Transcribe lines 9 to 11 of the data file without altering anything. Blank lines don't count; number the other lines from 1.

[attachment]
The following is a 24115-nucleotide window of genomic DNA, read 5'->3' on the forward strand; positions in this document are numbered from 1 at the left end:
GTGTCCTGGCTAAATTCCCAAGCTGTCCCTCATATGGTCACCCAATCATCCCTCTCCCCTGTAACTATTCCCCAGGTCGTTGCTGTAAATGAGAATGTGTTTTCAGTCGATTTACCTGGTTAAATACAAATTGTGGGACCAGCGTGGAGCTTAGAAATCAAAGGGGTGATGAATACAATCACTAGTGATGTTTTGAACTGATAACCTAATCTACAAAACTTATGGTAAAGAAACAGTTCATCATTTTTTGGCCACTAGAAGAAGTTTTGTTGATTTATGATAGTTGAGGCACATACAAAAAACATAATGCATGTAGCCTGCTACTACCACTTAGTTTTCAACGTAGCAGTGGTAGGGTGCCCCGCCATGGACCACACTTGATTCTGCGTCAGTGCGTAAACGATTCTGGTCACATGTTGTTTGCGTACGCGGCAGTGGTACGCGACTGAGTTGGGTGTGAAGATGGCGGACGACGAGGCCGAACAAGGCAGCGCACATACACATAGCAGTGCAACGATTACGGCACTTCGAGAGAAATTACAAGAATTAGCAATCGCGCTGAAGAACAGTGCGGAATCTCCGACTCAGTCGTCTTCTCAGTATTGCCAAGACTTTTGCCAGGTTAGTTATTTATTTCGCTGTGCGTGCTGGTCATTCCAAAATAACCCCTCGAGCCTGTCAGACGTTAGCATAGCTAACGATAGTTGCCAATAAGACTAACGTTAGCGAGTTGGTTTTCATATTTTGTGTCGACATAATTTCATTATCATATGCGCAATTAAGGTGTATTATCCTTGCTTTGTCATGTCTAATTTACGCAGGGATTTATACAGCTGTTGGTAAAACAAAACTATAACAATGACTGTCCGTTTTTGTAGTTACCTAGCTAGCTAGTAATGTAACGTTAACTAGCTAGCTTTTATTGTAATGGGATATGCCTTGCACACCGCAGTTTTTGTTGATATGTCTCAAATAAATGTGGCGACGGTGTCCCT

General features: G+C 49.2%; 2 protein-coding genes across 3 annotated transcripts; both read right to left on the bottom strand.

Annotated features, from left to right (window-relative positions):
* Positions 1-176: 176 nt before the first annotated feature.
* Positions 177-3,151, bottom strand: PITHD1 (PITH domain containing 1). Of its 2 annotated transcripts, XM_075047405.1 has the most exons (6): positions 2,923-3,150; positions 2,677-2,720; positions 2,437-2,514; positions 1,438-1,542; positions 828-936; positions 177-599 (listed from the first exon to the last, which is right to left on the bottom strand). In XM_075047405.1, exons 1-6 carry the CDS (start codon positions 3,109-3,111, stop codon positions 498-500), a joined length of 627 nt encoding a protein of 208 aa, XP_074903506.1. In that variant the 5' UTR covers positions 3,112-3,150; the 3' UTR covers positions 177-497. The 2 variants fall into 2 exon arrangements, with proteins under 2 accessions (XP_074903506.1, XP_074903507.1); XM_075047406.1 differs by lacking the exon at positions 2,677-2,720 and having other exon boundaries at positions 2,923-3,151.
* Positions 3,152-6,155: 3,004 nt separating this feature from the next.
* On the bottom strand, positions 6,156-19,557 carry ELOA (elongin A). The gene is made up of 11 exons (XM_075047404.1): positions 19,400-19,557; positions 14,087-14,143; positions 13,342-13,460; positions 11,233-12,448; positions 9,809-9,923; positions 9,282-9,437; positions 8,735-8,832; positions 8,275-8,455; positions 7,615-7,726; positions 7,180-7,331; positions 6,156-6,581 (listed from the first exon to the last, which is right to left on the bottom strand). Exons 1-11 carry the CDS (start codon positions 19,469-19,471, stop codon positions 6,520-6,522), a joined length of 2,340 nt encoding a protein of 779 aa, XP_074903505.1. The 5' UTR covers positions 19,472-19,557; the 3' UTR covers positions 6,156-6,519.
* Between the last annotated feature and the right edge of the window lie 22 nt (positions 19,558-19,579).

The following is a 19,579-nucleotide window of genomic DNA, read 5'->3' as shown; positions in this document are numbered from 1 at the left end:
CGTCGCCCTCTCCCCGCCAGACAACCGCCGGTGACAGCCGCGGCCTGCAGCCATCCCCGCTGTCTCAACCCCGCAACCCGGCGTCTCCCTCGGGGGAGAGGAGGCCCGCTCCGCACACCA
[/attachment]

* Between the last annotated feature and the right edge of the window lie 22 nt (positions 19,558-19,579).

The following is a 19,579-nucleotide window of genomic DNA, read 5'->3' as shown; positions in this document are numbered from 1 at the left end:
CGTCGCCCTCTCCCCGCCAGACAACCGCCGGTGACAGCCGCGGCCTGCAGCCATCCCCGCTGTCTCAACCCCGCAACCCGGCGTCTCCCTCGGGGGAGAGGAGGCCCGCTCCGCACACCA